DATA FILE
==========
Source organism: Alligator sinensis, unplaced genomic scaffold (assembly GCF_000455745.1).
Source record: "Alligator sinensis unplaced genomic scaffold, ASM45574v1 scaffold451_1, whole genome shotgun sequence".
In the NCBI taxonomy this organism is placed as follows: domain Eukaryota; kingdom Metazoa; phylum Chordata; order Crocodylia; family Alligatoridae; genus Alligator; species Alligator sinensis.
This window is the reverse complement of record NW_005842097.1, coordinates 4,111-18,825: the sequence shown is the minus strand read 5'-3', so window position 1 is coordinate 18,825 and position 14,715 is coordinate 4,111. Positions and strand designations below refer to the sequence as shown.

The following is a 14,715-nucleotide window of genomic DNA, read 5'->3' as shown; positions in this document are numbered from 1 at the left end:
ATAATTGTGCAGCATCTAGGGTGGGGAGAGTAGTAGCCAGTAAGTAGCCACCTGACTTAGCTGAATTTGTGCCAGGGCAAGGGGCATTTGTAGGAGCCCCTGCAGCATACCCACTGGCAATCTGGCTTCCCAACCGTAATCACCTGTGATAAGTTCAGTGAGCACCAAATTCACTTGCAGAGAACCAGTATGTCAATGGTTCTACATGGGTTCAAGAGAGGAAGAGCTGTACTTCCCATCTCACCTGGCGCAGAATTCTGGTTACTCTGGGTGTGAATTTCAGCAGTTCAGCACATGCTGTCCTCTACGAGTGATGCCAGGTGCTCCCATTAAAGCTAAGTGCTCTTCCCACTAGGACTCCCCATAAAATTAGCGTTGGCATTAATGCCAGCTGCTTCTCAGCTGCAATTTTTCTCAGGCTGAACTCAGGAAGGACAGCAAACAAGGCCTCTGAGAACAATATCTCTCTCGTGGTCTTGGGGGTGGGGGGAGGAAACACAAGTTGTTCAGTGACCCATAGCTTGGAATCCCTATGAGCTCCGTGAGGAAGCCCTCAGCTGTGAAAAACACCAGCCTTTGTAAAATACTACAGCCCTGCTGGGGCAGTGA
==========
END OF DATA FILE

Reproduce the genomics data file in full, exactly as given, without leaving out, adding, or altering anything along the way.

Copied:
Source organism: Alligator sinensis, unplaced genomic scaffold (assembly GCF_000455745.1).
Source record: "Alligator sinensis unplaced genomic scaffold, ASM45574v1 scaffold451_1, whole genome shotgun sequence".
In the NCBI taxonomy this organism is placed as follows: domain Eukaryota; kingdom Metazoa; phylum Chordata; order Crocodylia; family Alligatoridae; genus Alligator; species Alligator sinensis.
This window is the reverse complement of record NW_005842097.1, coordinates 4,111-18,825: the sequence shown is the minus strand read 5'-3', so window position 1 is coordinate 18,825 and position 14,715 is coordinate 4,111. Positions and strand designations below refer to the sequence as shown.

The following is a 14,715-nucleotide window of genomic DNA, read 5'->3' as shown; positions in this document are numbered from 1 at the left end:
ATAATTGTGCAGCATCTAGGGTGGGGAGAGTAGTAGCCAGTAAGTAGCCACCTGACTTAGCTGAATTTGTGCCAGGGCAAGGGGCATTTGTAGGAGCCCCTGCAGCATACCCACTGGCAATCTGGCTTCCCAACCGTAATCACCTGTGATAAGTTCAGTGAGCACCAAATTCACTTGCAGAGAACCAGTATGTCAATGGTTCTACATGGGTTCAAGAGAGGAAGAGCTGTACTTCCCATCTCACCTGGCGCAGAATTCTGGTTACTCTGGGTGTGAATTTCAGCAGTTCAGCACATGCTGTCCTCTACGAGTGATGCCAGGTGCTCCCATTAAAGCTAAGTGCTCTTCCCACTAGGACTCCCCATAAAATTAGCGTTGGCATTAATGCCAGCTGCTTCTCAGCTGCAATTTTTCTCAGGCTGAACTCAGGAAGGACAGCAAACAAGGCCTCTGAGAACAATATCTCTCTCGTGGTCTTGGGGGTGGGGGGAGGAAACACAAGTTGTTCAGTGACCCATAGCTTGGAATCCCTATGAGCTCCGTGAGGAAGCCCTCAGCTGTGAAAAACACCAGCCTTTGTAAAATACTACAGCCCTGCTGGGGCAGTGA